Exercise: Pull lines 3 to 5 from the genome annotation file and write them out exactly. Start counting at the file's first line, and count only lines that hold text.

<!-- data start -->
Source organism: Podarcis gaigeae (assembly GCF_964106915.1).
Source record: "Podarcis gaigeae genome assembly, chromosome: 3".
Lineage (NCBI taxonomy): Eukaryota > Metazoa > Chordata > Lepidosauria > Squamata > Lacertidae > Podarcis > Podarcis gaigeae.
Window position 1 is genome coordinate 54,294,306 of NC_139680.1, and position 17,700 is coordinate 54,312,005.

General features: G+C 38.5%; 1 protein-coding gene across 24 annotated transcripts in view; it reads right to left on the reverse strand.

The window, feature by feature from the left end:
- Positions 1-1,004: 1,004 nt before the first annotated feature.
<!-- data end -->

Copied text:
Lineage (NCBI taxonomy): Eukaryota > Metazoa > Chordata > Lepidosauria > Squamata > Lacertidae > Podarcis > Podarcis gaigeae.
Window position 1 is genome coordinate 54,294,306 of NC_139680.1, and position 17,700 is coordinate 54,312,005.

General features: G+C 38.5%; 1 protein-coding gene across 24 annotated transcripts in view; it reads right to left on the reverse strand.